My aunt, midwife, and assistant midwife all arrived pretty quickly. For some reason CSI Miami was on the TV and my aunt kept commenting on how cute she thought David Caruso was. We had a water bell fountain set up in the room.

Lillian had just started sleeping in her own bed in the next room with her sister and she woke up several times during the labor. Frank had to continually leave to put her back to sleep. The rest of the kids stayed asleep.

The labor was moving pretty quickly and I felt like I was just about ready to push only the urge wasn't that strong. Something didn't feel quite right and doubt was starting to set in. My midwife, who had not done an internal exam with my other two homebirths, checked to see how dilated I was. I was just about fully dilated with just a "lip" to go. I remembered from my first birth that I did not want it to be manually pushed open during a contraction. So I continued to labor without pushing until the urge got really strong.

I think Jack must have been in a slightly odd position because the pushing took longer than my other babies. I had to work much harder too. My midwife commented on how strong and powerful I was while pushing. I felt that way too. I wasn't feeling pain and more than any other birth all my energy was channeled into pushing. No pain, just work.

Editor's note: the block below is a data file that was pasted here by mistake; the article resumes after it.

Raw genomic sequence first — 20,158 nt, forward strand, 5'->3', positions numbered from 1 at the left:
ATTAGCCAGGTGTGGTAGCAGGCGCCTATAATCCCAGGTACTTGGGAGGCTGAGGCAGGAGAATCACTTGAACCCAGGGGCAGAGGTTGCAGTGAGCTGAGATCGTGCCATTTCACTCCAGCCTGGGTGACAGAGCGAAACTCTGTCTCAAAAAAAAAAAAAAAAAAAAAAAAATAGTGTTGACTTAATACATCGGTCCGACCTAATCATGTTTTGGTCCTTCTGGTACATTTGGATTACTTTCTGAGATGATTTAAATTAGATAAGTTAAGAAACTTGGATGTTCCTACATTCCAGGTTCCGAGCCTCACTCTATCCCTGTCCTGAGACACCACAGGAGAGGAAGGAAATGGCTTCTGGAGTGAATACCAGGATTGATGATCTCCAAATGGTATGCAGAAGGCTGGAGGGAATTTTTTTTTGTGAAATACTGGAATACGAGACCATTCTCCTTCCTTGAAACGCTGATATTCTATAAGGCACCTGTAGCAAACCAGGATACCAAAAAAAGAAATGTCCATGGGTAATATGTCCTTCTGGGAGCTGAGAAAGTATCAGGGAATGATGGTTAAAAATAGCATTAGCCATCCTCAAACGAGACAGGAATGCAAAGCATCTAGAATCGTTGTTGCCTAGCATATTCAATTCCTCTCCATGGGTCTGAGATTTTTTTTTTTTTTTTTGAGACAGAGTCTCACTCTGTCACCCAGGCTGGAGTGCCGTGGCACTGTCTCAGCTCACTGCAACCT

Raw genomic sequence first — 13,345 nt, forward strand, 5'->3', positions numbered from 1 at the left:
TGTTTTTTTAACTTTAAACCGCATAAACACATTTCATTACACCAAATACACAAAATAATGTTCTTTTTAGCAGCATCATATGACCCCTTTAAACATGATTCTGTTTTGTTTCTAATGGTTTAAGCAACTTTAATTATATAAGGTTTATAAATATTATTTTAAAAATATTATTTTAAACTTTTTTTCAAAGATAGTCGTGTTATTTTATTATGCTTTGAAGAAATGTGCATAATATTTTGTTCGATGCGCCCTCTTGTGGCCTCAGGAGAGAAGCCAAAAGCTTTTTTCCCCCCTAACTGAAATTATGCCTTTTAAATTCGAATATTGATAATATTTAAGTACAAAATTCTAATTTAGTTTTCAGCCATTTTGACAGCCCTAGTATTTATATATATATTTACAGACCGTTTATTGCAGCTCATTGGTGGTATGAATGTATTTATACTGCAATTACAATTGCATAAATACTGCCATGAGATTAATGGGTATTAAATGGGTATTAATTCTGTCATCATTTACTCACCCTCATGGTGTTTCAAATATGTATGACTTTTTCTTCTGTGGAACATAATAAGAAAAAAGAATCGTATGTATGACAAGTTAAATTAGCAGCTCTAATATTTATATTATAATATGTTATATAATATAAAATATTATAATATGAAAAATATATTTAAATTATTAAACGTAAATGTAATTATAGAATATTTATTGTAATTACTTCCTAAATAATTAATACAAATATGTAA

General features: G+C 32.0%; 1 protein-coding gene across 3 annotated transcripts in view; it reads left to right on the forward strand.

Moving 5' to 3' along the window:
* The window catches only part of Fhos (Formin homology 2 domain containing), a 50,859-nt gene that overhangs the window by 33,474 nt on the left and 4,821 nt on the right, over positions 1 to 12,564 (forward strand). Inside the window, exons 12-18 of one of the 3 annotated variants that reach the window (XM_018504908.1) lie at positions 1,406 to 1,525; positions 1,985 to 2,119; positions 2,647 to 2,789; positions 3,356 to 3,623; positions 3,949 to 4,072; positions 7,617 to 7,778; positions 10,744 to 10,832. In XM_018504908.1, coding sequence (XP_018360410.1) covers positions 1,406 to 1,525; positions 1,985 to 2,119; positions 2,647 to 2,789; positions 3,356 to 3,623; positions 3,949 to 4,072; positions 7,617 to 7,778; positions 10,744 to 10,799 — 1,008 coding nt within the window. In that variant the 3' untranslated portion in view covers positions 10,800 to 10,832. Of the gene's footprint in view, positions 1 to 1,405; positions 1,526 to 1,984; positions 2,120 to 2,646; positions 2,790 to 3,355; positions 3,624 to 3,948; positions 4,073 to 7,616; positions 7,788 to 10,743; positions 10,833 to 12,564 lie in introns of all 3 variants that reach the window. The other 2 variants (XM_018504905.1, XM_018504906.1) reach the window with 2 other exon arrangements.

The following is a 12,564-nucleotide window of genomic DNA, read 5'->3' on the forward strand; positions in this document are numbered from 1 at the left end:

I was in my usual spot and position- semi-reclining on my husband's side of the bed. The assistant, who had never attended one of my births before, asked if I wanted to try some other positions. My midwife, who knew me well by now, knew that this was my preferred place and position.

As he started to crown, my aunt commented on his red hair. Frank wasn't sure if she was joking or not because he was expecting dark hair like our other babies. Frank commented on how big his head was. He also had the cord around his neck like Frankie.

Finally, at 2:52am, Jack was born. He was my 4th Tuesday birth. He was 8lbs 5oz.

The first thing Frank noticed was his unbelievably beautiful umbilical cord. It was truly amazing! It looked silvery-white and had prominent bluish-purple veins that looked like pearls. The midwives loved his cord too. Our midwife explained that it was the way it formed in utero and it was rare.

As usual for me, it took a little while to birth the placenta. I had to give a few coughs and a few little pushes to coax it out. It was just as amazing as Jack's cord. It looked like a beautiful tree. My midwife spent about an hour making beautiful placenta prints.